T-Shirt Forums banner
1 - 18 of 18 Posts

· Registered
Joined
·
9,603 Posts
Explain spot colors? Generally the colors on a shirt is something like WYSIWYG. The colors you see on the shirts are printed with inks of that same color unlike CMYK where colors are derived from CMYK or other primaries.

I think halftones are still spot colors if it has the same color as the ink you printed it with. Meaning, it is not a transparent shade on top of another color giving a new color.
 

· Registered
Joined
·
2,941 Posts
How can I explain that I can print multiple colors, SOLID colors, not halftone shaded colors?


Sent from my iPhone using TShirtForums

You just wrote it. Yes, spot colors are solid (not halftones).
But, you should just say : Multi color spot printing.
Most customers don't understand the lingo anyway, so when it comes to talking to them and they ask you specifics, just tell them.
 

· Registered
Joined
·
1,036 Posts
Discussion Starter · #7 ·
You just wrote it. Yes, spot colors are solid (not halftones).
But, you should just say : Multi color spot printing.
Most customers don't understand the lingo anyway, so when it comes to talking to them and they ask you specifics, just tell them.
Oh geeze. Ur right. I could say it's magic for all they know lol.


Sent from my iPhone using TShirtForums
 

· Registered
Joined
·
545 Posts
If you do not have a printer that will print half tones for the films then you can simply say that you only print solid colors-not fading or blends.

We were in the same situation for a while when we first started. If we HAD to produce it then we outsourced it.

We chose to outsource instead of turn them away. The majority of orders are simple-1 color or simple multi color jobs. Even after 4 years in the biz-not that many orders by % are considered more complex than what we could have done the first month we bought the equipment.

It does take a little while to get used to explaining your capabilities in the sales process-but then again-I think it a GREAT idea to do what you can in house and out source the rest instead of telling them you can not do a job.

But that is just my thoughts.
 

· Registered
Joined
·
2,940 Posts
Coming from an offset printing background, like BroJames I've always thought of spot colors as anything but process, regardless of whether or not is was printed as a halftone, gradient, or whatever.
 

· Registered
Joined
·
3,663 Posts
Q: What is spot-color? A: Spot-Color is the term used to describe separation and printing with one ink color for every color in the design. Each color that makes up the composite image will be printed using a separate screen.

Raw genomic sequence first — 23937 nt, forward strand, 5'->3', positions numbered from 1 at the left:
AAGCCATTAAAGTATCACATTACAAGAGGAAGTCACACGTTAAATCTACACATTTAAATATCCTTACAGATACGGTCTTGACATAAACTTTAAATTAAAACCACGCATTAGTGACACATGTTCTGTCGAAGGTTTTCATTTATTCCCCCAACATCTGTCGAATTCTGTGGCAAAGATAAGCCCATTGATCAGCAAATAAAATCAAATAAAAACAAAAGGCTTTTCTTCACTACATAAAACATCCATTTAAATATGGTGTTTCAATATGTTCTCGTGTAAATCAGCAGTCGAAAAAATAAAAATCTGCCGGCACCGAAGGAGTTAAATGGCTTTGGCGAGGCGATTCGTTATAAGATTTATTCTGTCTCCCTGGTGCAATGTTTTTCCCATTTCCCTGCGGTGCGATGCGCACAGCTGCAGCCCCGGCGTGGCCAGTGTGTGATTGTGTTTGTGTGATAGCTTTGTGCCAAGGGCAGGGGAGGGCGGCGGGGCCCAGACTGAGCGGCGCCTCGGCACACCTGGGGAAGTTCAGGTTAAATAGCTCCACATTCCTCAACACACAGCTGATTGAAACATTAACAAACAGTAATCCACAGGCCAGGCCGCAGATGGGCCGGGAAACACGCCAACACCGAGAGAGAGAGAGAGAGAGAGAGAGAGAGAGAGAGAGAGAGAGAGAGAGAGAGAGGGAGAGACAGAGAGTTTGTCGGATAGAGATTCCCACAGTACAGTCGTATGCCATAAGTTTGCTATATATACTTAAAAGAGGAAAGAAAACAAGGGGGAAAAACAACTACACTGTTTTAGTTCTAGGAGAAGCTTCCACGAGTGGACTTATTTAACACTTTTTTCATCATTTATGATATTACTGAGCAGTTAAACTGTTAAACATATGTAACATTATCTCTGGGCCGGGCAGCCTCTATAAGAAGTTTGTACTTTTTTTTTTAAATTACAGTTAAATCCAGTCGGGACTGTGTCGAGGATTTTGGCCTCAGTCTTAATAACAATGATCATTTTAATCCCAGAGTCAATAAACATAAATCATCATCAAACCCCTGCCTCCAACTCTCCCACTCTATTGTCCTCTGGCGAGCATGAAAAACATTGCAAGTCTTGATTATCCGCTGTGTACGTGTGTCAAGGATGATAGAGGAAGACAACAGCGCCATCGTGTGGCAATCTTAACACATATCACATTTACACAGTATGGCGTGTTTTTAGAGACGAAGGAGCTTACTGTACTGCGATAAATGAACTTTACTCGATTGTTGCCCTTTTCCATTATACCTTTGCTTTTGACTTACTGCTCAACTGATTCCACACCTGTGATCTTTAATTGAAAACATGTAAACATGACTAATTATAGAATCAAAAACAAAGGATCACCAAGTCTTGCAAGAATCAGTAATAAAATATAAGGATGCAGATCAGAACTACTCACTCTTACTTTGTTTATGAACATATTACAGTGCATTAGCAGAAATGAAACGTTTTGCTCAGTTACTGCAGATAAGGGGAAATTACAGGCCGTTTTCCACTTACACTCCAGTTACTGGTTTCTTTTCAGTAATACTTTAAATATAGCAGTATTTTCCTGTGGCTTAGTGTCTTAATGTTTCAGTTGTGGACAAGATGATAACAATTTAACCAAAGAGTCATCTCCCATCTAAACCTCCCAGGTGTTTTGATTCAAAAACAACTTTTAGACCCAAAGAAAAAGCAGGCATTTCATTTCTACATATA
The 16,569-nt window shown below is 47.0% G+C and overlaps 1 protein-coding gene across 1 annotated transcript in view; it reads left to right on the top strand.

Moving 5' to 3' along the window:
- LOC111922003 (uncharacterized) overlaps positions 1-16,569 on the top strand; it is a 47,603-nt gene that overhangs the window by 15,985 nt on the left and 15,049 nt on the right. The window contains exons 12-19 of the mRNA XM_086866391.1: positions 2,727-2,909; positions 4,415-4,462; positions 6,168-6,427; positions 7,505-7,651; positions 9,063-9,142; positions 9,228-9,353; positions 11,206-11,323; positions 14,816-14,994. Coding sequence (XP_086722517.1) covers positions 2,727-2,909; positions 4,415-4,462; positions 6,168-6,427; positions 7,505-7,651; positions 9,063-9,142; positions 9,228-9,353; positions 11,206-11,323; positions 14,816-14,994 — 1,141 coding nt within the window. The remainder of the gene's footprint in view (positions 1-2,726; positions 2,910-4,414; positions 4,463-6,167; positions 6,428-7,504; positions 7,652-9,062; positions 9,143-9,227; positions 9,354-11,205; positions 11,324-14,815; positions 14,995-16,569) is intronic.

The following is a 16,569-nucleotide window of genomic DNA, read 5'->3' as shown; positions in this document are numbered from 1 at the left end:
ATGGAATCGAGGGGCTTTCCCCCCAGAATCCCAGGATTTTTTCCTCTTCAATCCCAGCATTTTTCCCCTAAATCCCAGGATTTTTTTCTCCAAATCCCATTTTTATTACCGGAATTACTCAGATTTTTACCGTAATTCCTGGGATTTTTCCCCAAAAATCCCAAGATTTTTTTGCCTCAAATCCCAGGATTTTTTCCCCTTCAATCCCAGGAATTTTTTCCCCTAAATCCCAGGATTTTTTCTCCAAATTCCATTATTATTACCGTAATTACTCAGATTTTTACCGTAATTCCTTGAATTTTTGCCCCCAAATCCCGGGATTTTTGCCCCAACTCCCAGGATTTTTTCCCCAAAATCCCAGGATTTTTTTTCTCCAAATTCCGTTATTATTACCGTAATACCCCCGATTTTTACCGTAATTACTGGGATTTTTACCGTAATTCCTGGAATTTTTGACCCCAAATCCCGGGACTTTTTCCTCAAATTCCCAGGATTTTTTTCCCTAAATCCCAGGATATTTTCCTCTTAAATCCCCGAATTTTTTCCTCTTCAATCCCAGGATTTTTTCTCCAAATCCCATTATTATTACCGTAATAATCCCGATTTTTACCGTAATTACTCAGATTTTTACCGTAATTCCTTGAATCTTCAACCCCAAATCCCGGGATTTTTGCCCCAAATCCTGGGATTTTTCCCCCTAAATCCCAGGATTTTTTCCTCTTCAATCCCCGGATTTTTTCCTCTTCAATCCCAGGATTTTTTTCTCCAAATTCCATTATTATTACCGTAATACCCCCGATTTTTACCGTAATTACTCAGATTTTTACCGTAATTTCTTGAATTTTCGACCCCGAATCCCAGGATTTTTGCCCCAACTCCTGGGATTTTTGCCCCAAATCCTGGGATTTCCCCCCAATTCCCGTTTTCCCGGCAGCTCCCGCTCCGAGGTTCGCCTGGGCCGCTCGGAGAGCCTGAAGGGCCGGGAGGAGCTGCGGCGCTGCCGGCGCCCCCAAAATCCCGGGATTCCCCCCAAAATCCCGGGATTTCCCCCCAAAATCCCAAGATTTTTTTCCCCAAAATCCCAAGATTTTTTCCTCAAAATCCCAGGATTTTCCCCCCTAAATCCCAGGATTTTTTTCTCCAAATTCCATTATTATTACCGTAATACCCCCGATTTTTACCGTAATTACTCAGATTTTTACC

Example:
"Spot" Color Design - 2 solid colors Original Black Yellow Design Colors
Separations
A slightly more advanced type of spot-color uses halftones to create the appearance of a gradient using small dots of the solid ink colors.
Example:
"Spot" Color Design - 1 solid color + gradient Original Black Red Design Colors
Separations
This technique can be taken a step farther to combine two gradient screens and produce the appearance of more colors then are actually being printed. The small dots being printed so close together trick the eye into seeing the color they make when mixed.
Example:
"Spot" Color Design - 1 solid color + 2 gradients Original Black Red Yellow Design Colors
Separations
 

· Registered
Joined
·
9,603 Posts
then the information i posted earlier is partly wrong..here's the reference:
FAQ -=> Artwork
I wouldn't say it's wrong. I keep it simple for my customers. I tell my customer spots are solid colors.

How do you print the gradients?
Let's try not to be too sensitive or too defensive. There is simply a difference of opinion, or misunderstanding(if you will) but no one is saying about anything being "wrong". Even if someone is, let's try to keep the discussion healthy by elaborating.

Chard, the information you posted is correct but you can also just "quote" or "link" the information so any "questions" or contrary opinion is directed to the source of the information. Also, the images you copied with the text did not fall into their proper places (in my computer) so maybe that made it less clear.

Brice. Yes, sometimes it is better not to be too detailed especially if a customer is the type who simply wants to know if you can get the job done. You are correct that spot colors are solid colors. But halftones, unless its color are achieved through the blending of 2 or more colors, should also be spot colors. That is how I understand spot colors to be - colors on the shirt are the same as the colors of the inks and not colors blended from 2 or more inks.
 
1 - 18 of 18 Posts
This is an older thread, you may not receive a response, and could be reviving an old thread. Please consider creating a new thread.
Top